Oblivion Song #1 Review

Posted March 8, 2018 by Kyle Simcox in Comic Books

Written By: Robert Kirkman

Art By: Lorenzo De Felici

Published By: Image Comics

Ten years ago, an event known as “The Transference” occurred, consuming the city of Philadelphia and 300,000 civilians in the process. The government did its best to rescue as many people as they could until eventually, they gave up and moved on. However, Nathan Cole refuses to give up, making daily trips into what is now known as Oblivion to rescue more survivors and recover what was lost.

While the comic does begin and end in Oblivion, its not the central focus of it’s first issue. Most of the narrative takes place outside of the city. Nathan is a man filled with guilt and regret. He’s trying to use what he’s learned over 10 long years in Oblivion to encourage others to fund the project and get more help in his recovery efforts. When he isn’t meeting with high ranking government officials, he acts out in other ways to remind those that hope remains for their loved ones too. Nathan is obsessed with Oblivion, and he doesn’t want anyone else to forget or give up and those struggles end up alienating him from everyone around.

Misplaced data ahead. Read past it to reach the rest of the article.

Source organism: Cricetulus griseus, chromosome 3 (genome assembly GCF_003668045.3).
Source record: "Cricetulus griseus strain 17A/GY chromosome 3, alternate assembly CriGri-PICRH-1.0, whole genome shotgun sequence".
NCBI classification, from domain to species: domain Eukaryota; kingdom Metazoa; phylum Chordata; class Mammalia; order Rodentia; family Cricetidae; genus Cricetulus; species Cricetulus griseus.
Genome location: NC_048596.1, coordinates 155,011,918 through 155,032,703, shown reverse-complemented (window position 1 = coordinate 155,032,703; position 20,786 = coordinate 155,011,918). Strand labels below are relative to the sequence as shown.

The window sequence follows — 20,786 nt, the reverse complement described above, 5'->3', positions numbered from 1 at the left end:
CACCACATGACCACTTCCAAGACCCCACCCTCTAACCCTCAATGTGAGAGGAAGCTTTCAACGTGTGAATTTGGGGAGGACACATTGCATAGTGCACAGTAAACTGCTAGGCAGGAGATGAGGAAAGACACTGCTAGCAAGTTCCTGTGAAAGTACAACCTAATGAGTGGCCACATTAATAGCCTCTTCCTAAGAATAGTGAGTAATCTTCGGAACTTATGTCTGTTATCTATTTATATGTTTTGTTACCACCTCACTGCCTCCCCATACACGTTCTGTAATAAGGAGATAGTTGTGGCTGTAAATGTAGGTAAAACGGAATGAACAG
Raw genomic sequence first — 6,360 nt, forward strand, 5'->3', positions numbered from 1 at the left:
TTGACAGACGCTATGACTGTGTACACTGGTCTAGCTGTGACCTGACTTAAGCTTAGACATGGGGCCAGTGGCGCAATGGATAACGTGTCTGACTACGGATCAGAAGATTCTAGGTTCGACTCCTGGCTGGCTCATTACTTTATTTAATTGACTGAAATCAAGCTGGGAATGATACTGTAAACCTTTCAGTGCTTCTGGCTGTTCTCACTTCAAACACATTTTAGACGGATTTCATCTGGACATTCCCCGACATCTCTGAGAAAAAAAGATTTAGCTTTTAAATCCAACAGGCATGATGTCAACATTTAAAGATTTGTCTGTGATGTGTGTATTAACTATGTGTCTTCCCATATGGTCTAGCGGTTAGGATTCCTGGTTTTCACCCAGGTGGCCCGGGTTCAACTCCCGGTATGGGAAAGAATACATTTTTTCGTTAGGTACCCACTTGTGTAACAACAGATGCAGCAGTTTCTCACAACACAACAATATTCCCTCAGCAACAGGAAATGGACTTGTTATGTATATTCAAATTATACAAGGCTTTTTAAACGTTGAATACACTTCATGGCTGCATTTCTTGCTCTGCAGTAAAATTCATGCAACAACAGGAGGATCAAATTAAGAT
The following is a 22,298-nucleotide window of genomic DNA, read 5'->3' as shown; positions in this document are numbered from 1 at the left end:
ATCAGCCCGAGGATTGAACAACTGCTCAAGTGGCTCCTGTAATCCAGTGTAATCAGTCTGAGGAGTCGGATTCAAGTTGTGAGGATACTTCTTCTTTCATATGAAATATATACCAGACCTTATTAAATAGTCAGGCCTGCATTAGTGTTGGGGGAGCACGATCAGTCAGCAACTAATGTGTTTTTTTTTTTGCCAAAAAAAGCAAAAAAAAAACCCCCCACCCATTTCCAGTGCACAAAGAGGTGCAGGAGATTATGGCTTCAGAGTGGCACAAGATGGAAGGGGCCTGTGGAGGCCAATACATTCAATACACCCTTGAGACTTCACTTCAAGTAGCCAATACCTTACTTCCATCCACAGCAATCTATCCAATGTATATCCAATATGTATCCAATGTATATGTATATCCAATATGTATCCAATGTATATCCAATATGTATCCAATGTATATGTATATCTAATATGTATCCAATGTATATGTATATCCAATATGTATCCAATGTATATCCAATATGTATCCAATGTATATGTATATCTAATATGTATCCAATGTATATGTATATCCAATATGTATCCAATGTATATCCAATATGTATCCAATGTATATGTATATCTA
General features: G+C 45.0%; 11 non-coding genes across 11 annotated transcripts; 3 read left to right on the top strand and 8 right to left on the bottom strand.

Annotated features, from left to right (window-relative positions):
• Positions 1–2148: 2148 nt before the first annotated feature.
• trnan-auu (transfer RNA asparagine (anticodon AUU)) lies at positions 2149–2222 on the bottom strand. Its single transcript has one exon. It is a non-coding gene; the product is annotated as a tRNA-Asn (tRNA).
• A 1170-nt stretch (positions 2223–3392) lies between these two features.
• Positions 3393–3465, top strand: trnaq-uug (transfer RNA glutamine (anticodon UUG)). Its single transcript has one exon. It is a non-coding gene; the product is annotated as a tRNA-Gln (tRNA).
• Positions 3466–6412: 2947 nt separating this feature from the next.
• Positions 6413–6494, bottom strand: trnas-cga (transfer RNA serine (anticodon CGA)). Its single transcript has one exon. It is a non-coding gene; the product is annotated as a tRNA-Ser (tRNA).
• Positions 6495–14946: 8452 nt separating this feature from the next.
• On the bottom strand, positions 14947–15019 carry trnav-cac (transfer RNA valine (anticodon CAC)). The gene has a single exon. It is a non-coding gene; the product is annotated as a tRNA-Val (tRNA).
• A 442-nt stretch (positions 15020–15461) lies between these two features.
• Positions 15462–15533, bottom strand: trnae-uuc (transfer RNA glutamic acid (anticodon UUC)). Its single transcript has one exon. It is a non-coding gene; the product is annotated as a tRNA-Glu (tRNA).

One thing I appreciate greatly is that Nathan is basically Kirkman’s “Anti-Rick”. He isn’t seen as a hero in anyway by the people around him. Despite his heroic efforts of charting Oblivion and rescuing as many people as he can, everyone assumes he has his own selfish reasons for constantly going back. While it’s certainly made apparent that Nathan has his reasons for sticking with it, he clearly isn’t just doing what he does out of selfishness. It’s a narrative that works wonderfully as Nathan is surrounded by hostility on all sides whether he’s inside Oblivion or not.

The art in Oblivion Song hits more home runs than it misses. Lorenzo De Felici has whipped up some beautifully detailed environments, especially when Nathan is in Oblivion. Philadelphia has become over run with large cancerous tumors while demonic creatures roam the streets, and it really gives readers the feeling that Nathan is stepping into a whole different world. Where the art skips a beat though is in the facial features. Even though they’re almost always on point, there are a few instances where the features become muddled and look a tad more primate than they do human.

I absolutely loved it all, honestly. So much so, that I’m actually really bummed out I missed out on a chance to get one of the Collector’s Editions when I had the chance. What the first issue does best is that it sets up the world without bombarding the reader with too many questions. Nathan is a well-written character, and I look forward to seeing what his exploits have to uncover and what effects Oblivion has on the citizens who have remained there for the past ten years. If you’re looking for a new book to add to your collection, then I certainly wouldn’t miss the chance to add Oblivion Song to your lists.

About the Author

Kyle Simcox